Clyde, Time Was: The Farmer’s Almanac and other signs of bygone times
Time was, it’s time to plant your greens. Some people already have, but it’s not too late. Go by Rufty’s Garden Shop and let Charlie get you some mixed green seeds. While you’re there, get you an Almanac. An old one from O.O. Rufty’s lists a guide for September garden planting: carrots, spinach, kale, lettuce, beets, onion sets, Swiss chard, tender greens, turnips, rutabaga, salsify, parsnips, parsley, cabbage, collard greens, and smooth sided English peas. Free salads for life.
Be sure to plant on the right day. Old farmers looked at the weather the same as Sam’s Carwash boys, but they will tell you the “signs” of the zodiac are the most crucial. Literally meaning “circle of animals,” it reflects the constellations circling the heavens like a carousel. Who sees stars anymore? Who knows their names and their stories? We are stuck on Facebook, looking down. Those Carolina blue skies are wasted.
How does the man in the moon know to plant crops on earth? “When possible, plant seed when the moon is in the fruitful signs of Cancer, Scorpio, or Pisces. The next best signs are Libra and Capricorn.” The Lord willing, deo vilinte, and the creek don’t rise, you’ll have a “mess” of greens to rival fruits at the farmer’s market.
Early German settlers, 100,000 in number, by 1752, brought their heirloom seeds with them, and their old sayings, customs and foodstuffs. Rowan County Lutherans were lucky to find sandy soil perfect for potatoes in the eastern part of the county. Traditions come and go. Real good ones survive like heirloom seeds. Some die hard. Early settlers had hardship, Lord knows, what would come next, all with no early-warning systems for earthquakes, floods, hurricanes, tornadoes; FEMA did not show up on your doorstep.
No generators, bottled plastic water, flashlights, toilet paper, handi-wipes, plastic straws — the same list they give us to save our lives. All they had was a horse chestnut or a dead rabbit’s foot in their pocket for luck. Fair weather friends meant something. Fruit trees were grafted not knowing when the harvest would come. Too many elementary students today do not believe the world as we know it will still be here when they become adults.
Good housewives “put up” the fruits of their labors, the envy of city slickers with no garden; kraut was simple, peach preserves, damsons, persimmon, the sawdust-lined larder was filled to the brim. Figs with lemon peel, dried apple “snitz,” meaning “cut” in German or “Deutsch” as people labeled the foreigners. Anything you could put in a jar with an herb and call it “pickled.” Even today no reception with cake is complete without a crisp, sweet pickle.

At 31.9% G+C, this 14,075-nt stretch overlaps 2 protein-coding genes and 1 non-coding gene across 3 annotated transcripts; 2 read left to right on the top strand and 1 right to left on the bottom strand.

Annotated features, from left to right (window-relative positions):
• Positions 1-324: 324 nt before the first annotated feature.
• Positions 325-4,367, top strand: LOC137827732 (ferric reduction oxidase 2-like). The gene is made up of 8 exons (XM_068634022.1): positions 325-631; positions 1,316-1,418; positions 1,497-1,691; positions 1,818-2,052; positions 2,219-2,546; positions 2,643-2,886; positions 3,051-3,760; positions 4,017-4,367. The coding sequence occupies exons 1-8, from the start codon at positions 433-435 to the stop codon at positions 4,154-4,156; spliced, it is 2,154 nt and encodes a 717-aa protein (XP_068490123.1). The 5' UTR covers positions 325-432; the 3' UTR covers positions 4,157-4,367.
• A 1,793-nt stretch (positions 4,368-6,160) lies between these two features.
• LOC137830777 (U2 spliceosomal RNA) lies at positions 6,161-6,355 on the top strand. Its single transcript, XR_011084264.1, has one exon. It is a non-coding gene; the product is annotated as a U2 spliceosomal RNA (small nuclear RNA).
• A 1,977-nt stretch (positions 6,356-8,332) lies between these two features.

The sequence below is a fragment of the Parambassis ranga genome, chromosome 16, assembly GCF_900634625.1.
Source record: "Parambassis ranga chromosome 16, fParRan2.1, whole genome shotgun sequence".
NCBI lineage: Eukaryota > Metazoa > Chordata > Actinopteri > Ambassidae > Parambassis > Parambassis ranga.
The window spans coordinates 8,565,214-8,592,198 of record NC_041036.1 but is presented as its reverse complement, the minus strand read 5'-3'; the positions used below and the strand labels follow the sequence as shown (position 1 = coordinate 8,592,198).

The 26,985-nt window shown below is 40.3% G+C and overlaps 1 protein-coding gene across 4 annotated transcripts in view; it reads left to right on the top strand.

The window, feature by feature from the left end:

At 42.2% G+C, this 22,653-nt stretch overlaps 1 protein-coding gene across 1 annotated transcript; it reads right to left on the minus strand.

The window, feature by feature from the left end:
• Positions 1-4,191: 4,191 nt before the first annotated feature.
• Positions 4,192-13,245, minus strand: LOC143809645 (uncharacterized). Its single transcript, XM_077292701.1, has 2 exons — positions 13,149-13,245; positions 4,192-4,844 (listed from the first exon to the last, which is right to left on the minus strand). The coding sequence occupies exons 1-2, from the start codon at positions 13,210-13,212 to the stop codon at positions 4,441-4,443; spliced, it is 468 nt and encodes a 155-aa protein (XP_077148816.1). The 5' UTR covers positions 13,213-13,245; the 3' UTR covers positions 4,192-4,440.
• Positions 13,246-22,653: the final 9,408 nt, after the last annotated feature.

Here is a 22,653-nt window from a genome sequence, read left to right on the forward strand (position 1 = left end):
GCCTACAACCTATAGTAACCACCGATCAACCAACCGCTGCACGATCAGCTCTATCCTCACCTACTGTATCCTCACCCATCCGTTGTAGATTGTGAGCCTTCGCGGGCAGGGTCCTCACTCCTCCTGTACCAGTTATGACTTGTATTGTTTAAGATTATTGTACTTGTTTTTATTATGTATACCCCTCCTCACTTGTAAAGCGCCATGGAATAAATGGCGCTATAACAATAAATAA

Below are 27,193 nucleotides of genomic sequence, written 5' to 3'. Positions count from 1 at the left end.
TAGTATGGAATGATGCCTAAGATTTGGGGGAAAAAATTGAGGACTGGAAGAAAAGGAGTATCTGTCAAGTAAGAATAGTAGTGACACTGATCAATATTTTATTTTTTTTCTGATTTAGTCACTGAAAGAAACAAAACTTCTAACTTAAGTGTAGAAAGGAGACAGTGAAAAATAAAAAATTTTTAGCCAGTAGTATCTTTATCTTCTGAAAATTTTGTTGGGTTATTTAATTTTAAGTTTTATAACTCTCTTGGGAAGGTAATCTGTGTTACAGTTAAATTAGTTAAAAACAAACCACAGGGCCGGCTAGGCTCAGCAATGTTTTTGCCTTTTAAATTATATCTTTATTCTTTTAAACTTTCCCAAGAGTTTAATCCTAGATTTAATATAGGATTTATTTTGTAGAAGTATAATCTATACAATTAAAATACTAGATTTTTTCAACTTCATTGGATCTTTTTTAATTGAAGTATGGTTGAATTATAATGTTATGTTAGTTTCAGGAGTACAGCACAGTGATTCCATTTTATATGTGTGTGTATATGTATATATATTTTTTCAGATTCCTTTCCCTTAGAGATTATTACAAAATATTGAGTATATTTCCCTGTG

German words and phrases are still found in use today. “Oberden” was the hayloft. The “zink” had no disposal. “Fastnacht” is celebrated with apple butter and pies in dirt dishes. German potters were in Salisbury six months before Old Salem. Aunt Sally called a large rag rug a “drugget.” “Gesundheit” meant God bless you because you may soon die from the plague. The last sermon preached totally in German was at Mt. Zion in the summer of 1883. Families still have German Bibles with their genealogy written in between the two testaments.
The predictability of time to come is also found in the Bible, Revelation 12:1, and in the stars. “And a great portent appeared in heaven; a woman clothed with the sun, with the moon under her feet and on her head a crown of twelve stars.” By today, as you read this you should have seen this “revelation” as “Jupiter has been in Virgo for nine months and will exit on that day.” Did you witness a new peace in your world or will all the “signs” point to a new destruction? With all the devastation recently, it makes you wonder. Perhaps we will all end up a skeptical, agnostic, zombie, emaciated, North Korean extremist. Transexuals roaming around looking for a politically correct reason not to pray for President Trump’s dog. Heaven help us! Watching the news gives us no hope to “hitch our wagon to a star.” Everbody shake your heads collectively and sigh: “What’s the world coming to?”
How boring it must be to live in California or Florida with no seasons. How do artists paint fall foliage? How do bugs know it’s time to hibernate? The first frost is unpredictable. How timely to see the last rose of summer give up its watery velvet petals to Jack Frost. Today we have plastic dew drops and spray glitter to add to those “silk” arrangements that last forever. Who knows the difference? Fresh flowers are a luxury — especially gifted. What a joy to see things come to fruition.
We are not the first people to sow, plant and reap. We repeat what works best. The stakes are not so high anymore. We assume somebody or some government program will take care of us, plant for us, harvest for us and feed us. Don’t expect to be spoonfed while you sit around complaining. Do your part. At least show appreciation, don’t waste perfectly good, well-prepared food. And don’t forget where it comes from. The Lord provides and the Lord taketh away. The poor are always with us.
We can’t unlearn history. It’s over, recorded, books written, lessons learned. Why are we ashamed to celebrate our past? Why take two steps forward and one backward? Plan ahead for what’s next, even the unknown. If fall comes, can winter be far behind? Store up your rations now? Don’t fiddle around like the fabled grasshopper. “Plow deep while sluggards sleep.” Get ready to pick your creasy greens.
Clyde, who has dropped his last name, is a Salisbury artist.